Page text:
Physical Health, Tips & Techniques, Travel, Wellness / Self-Care

A Mask-friendly, in-flight Skin Care routine in 5 steps

The travel hacks you need.

words by: Alee Kwong
Aug 24, 2021

Everyone knows that wearing a mask is becoming a part of our everyday lives and that many of us have had to adjust our daily routines around them – like coordinating a mask with your outfit to scheduling a weekly mask washing session. While wearing a mask during a pandemic has many benefits, one huge downside is the effect frequent/long-term mask wearing has on the condition of our skin. Prolonged mask wearing commonly causes skin irritation and clogged pores, both of which results in acne flare-ups.


Many people opt to wear their masks exclusively when they are shopping, dining, and walking indoors and go mask-less when they are outdoors (in my opinion, thread this option with extra care and consideration). But as we are seeing a lot of COVID-19 restrictions lighten up, people are jumping at the chance to do something they’ve waited nearly two years to do – travel.


All airports and airlines requires passengers to wear a mask throughout the airport and for the entirety of their flight. Before the pandemic, air quality conditions were already incredibly poor on aircrafts. The recycled air in conjunction with the painful and impossible sleeping setup was always a bad combo for our skin’s health. Throw in the mask mandate on all flights and you’re just asking to have dull, tired, and angry skin once the plane hits the tarmac. As always, we got you.


1. Change your mask halfway through (depending on your flight time)

The first step to keeping your skin clean while on your flight is making sure you’re switching out your mask. If your flight is anywhere between 6-8 hours, be sure to change your mask halfway through your trip. For international flights that are 8+ hours, change out your mask twice during your flight.


2. Use a hydrogel eye patch

Everyone looks like garbage post-flight. Unless you’re sleeping in a lay-out bed in first class on an international flight, chances are you have a sore neck and the darkest of circles under your eyes from waking up every 35 minutes to adjust yourself in your seat. The best way to combat sad tired eyes is by keeping them looking hydrated and fresh with hydrogel eye patches. Remember, the skin under our eyes is thin and sensitive, so something gentle like the Benton Snail Bee Ultimate Hydrogel Eye Patch ($28) is your best bet. Throw on a pair before your nap and you’ll wake up looking semi-awake before you prepare for your descent.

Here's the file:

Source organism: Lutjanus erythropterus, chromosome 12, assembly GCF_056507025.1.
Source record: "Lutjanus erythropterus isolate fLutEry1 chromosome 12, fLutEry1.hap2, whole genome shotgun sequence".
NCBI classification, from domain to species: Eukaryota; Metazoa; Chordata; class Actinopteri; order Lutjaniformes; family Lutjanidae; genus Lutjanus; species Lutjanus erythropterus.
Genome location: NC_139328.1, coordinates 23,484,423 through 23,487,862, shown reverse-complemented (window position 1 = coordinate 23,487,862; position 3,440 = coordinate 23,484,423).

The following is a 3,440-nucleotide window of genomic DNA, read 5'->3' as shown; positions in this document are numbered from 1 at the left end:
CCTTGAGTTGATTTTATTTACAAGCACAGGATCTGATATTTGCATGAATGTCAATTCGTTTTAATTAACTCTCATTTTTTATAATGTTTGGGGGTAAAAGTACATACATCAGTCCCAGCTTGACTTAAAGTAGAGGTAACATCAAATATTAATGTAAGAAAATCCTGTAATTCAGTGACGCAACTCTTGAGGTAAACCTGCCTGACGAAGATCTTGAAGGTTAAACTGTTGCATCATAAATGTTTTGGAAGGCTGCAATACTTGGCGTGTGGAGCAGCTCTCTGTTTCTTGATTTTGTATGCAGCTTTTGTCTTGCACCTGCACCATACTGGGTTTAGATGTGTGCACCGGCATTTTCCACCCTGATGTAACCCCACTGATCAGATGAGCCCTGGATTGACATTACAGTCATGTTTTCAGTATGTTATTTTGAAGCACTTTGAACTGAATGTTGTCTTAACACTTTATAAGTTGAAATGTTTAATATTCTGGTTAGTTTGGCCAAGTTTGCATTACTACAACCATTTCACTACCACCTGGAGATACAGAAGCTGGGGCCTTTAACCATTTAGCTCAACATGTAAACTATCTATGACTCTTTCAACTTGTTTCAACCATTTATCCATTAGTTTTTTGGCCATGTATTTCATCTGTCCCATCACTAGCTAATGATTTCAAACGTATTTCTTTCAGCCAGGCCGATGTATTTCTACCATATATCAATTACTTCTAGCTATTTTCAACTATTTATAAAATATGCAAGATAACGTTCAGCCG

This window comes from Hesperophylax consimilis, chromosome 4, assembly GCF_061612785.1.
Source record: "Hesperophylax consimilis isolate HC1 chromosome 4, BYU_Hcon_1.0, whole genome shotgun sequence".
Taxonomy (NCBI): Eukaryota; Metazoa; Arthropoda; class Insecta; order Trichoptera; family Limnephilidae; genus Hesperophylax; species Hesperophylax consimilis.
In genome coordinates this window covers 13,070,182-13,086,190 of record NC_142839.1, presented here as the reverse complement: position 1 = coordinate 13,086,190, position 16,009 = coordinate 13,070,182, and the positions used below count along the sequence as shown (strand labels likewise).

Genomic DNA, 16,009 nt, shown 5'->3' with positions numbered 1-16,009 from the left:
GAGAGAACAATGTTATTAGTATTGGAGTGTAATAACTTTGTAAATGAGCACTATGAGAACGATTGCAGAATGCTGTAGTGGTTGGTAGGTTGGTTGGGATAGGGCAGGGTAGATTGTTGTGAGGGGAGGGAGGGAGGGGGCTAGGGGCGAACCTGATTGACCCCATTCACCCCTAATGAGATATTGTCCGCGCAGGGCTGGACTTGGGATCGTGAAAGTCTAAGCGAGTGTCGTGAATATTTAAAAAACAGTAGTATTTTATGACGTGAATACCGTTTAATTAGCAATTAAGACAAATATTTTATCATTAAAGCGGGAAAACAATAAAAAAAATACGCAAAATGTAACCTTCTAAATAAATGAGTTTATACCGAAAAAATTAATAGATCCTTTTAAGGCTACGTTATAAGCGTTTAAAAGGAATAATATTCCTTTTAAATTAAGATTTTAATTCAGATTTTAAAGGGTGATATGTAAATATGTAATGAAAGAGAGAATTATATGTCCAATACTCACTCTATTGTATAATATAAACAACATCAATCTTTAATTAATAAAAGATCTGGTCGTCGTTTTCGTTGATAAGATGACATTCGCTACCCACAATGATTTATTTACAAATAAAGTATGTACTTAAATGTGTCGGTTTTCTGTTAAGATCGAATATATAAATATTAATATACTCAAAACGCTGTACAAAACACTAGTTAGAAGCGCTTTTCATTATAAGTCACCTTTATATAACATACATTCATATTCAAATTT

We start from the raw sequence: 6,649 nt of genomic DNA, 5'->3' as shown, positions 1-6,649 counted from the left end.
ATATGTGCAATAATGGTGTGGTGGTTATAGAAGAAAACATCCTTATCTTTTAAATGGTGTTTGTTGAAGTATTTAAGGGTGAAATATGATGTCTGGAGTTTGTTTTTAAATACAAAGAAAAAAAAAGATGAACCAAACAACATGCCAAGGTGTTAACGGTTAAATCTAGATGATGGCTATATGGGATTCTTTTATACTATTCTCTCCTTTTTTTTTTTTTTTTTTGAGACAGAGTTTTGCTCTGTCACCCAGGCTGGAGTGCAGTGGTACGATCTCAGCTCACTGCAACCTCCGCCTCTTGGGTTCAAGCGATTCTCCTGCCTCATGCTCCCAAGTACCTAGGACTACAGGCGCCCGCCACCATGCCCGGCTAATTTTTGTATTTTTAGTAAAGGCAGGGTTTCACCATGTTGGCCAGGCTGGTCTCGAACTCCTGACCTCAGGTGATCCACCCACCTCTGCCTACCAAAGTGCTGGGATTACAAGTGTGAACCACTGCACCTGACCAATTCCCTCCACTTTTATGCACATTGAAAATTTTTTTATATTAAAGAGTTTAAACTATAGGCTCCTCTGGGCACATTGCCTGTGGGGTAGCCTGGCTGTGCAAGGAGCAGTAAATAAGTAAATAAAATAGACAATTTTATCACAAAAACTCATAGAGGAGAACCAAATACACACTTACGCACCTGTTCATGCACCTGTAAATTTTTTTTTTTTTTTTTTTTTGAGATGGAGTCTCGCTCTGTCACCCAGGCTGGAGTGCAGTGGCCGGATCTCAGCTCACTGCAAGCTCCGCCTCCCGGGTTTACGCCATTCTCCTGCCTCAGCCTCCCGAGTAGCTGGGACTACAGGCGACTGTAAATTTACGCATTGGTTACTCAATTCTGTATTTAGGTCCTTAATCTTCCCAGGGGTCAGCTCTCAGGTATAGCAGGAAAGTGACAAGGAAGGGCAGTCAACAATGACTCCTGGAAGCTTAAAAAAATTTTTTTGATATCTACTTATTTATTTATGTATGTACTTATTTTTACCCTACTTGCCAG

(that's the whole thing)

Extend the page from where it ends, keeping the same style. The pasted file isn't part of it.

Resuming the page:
3. Apply a lightweight, hydrating serum

The name of the game is keeping your skin hydrated. The more hydrated your skin is, the less likely it will be affected by friction from your mask. A solid, no-frills hyaluronic acid like The Inkey List Hyaluronic Acid is not only a great product at an ever greater price point ($7.99), but is also TSA-friendly at 30ml (a little over 1oz).


4. Forget sheet masks, go for a sleeping mask

A lot of people like to do a sheet mask during their flight to revitalize their skin. Don’t get me wrong, it’s a great option but there are a few reasons why I generally steer clear from using them during my flight – they can be time consuming to apply, it’s uncomfortable under a mask, and it requires you to take off your mask one more time than you should. Instead, I recommend using a sleeping mask. A sleeping mask is basically a deep moisturizer for your skin. It usually comes in a gel formula, which provides lightweight wear comfort and is easier to, well, sleep in. When it comes to all things regarding ultra-hydration, I look to the Korean skincare brand, belief. Another TSA-friendly buy (2.53 oz/75ml), the belief Aqua Bomb Sleeping Mask ($34) is amazing for all skin types and will leave you glowing.


5. Drink water

This one should be a given. It should definitely be common sense, but it’s not. I know it can be tempting to indulge in your favorite alcoholic beverages or sweet soft drinks when the flight attendant comes by with the beverage cart, but if you want to not feel like absolute dookie after your flight, stick strictly to drinking water.


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